Huawei might finally catch a break in the West.
Sources told Reuters Monday (February 18) that the UK has concluded there's no need to ban the Chinese telecoms firm from building phone networks there.
Confirmation would come as a relief to Huawei, which faces allegations that it colludes with Chinese spies.
It's already shut out of public contracts in the US, and Washington has been pushing allies to follow suit.
Australia, New Zealand and Japan have effectively banned the company. Several European countries are considering action.
Meanwhile European mobile operators including BT and Orange are taking steps to limit or end the use of Huawei equipment.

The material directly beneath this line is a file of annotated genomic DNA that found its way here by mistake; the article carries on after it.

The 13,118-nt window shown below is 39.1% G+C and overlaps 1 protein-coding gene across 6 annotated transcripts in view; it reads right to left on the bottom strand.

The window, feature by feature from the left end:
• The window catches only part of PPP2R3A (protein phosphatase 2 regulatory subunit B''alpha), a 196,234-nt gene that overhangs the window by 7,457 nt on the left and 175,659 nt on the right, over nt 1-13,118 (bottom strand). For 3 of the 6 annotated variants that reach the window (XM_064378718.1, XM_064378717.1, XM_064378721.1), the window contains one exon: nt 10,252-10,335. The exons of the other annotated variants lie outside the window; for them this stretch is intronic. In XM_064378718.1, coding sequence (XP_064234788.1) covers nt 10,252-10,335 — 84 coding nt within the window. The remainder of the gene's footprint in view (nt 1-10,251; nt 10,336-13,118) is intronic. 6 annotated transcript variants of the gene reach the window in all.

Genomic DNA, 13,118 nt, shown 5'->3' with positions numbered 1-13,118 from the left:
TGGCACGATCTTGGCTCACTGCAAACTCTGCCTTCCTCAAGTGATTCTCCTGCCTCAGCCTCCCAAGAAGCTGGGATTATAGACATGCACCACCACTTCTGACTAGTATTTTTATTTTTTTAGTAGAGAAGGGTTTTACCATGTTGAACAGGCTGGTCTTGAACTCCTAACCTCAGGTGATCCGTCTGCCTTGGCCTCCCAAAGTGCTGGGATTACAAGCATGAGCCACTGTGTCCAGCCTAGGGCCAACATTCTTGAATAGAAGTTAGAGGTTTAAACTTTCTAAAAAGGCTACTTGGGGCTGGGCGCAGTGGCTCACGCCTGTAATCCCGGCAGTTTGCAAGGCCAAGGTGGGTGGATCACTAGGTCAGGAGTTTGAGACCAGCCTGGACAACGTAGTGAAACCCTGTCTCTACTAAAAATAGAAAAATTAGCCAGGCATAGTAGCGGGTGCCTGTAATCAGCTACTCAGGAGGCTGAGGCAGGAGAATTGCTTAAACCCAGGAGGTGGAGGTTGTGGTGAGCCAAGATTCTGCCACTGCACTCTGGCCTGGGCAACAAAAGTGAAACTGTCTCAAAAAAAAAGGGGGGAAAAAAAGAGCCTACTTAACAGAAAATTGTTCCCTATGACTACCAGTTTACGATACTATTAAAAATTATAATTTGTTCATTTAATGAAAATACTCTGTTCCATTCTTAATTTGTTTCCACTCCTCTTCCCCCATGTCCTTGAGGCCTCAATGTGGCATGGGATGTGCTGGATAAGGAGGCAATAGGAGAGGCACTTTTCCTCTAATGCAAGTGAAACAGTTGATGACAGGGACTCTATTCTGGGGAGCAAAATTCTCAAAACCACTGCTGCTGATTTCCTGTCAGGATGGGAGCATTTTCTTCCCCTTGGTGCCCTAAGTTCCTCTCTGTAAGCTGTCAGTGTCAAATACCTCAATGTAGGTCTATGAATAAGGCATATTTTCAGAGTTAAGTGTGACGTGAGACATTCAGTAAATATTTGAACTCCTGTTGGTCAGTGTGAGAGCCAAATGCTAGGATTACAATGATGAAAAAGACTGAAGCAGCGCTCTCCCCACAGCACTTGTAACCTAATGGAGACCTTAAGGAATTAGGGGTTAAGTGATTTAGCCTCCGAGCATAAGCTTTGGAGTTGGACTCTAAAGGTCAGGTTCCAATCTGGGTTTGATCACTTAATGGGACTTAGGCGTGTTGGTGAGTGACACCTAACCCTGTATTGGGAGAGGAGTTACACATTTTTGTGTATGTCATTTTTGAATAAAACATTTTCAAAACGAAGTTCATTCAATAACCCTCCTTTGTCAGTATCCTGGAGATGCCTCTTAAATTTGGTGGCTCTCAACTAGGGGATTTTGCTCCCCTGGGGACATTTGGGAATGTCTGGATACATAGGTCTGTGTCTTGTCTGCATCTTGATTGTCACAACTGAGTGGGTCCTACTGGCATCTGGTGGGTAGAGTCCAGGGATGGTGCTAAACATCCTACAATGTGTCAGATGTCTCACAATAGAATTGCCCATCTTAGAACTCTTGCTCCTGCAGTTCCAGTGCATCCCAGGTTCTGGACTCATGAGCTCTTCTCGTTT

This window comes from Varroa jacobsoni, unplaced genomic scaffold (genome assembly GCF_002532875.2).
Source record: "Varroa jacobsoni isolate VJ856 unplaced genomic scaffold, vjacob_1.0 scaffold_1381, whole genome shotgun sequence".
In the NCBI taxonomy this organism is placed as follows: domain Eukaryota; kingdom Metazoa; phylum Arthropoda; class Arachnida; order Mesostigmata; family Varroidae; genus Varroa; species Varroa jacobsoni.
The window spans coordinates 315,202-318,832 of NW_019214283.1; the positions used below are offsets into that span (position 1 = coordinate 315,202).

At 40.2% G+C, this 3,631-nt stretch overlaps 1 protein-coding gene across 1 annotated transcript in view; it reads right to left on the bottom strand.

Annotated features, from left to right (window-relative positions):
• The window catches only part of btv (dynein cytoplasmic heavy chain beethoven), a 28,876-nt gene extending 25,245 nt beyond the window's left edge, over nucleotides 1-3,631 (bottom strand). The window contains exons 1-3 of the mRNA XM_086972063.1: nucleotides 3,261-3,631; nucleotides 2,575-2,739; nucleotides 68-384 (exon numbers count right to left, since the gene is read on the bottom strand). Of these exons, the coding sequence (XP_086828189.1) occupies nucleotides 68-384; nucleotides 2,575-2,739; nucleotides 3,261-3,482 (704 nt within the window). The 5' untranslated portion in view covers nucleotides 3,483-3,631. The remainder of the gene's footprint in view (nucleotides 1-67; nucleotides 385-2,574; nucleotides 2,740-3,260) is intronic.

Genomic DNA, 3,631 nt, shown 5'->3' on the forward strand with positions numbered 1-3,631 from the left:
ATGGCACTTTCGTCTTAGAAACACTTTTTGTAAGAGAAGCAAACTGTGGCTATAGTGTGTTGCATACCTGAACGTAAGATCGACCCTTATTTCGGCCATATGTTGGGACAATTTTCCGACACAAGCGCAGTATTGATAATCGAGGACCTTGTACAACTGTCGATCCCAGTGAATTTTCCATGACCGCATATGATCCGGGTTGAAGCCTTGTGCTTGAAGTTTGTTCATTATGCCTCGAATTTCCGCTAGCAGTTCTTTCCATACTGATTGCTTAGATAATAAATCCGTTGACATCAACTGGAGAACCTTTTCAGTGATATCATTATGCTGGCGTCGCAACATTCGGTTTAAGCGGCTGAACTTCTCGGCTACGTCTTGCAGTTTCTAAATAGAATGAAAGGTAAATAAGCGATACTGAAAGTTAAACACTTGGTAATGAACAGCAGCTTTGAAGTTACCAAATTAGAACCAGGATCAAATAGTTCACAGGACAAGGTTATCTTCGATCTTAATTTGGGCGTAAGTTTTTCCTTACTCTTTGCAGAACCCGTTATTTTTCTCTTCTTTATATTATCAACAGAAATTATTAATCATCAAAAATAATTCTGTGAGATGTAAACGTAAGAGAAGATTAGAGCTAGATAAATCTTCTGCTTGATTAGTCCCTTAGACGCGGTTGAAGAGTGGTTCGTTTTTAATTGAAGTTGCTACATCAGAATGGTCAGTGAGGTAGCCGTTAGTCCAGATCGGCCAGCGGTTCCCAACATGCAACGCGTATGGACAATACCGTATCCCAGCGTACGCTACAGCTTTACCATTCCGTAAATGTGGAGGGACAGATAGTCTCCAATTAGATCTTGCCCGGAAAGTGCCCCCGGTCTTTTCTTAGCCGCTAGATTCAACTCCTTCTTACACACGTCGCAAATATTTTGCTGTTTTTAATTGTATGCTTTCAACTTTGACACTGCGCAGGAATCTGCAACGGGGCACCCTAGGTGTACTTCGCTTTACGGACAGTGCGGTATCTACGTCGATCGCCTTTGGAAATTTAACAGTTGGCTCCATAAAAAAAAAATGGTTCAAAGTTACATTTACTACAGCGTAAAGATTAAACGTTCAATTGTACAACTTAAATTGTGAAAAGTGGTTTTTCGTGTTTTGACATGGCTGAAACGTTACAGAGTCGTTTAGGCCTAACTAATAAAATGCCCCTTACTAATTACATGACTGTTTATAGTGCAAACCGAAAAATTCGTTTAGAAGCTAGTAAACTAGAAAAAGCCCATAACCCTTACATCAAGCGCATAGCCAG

But a favourable UK ruling could sway opinion. The country's intelligence agencies are widely respected, and have close links to U.S. spies.
Now, sources say the UK's National Cyber Security Centre will take a nuanced approach.
A source put it this way to Reuters: "We don't favour a complete ban. It's not that simple".
Huawei is accused of leaving so-called 'back doors' in its equipment, allowing access to Chinese spies. It firmly denies all such allegations.
The latest reports come as countries around the world start planning for next-generation mobile phone services. So-called 5G networks will allow massive increases in mobile data.
Building the infrastructure will cost billions, and Huawei, as market leader, wants a big part of that.
On Monday, the UK prime minister's office said a review of 5G security measures was ongoing.
A report from the Cyber Security Centre due in the coming weeks.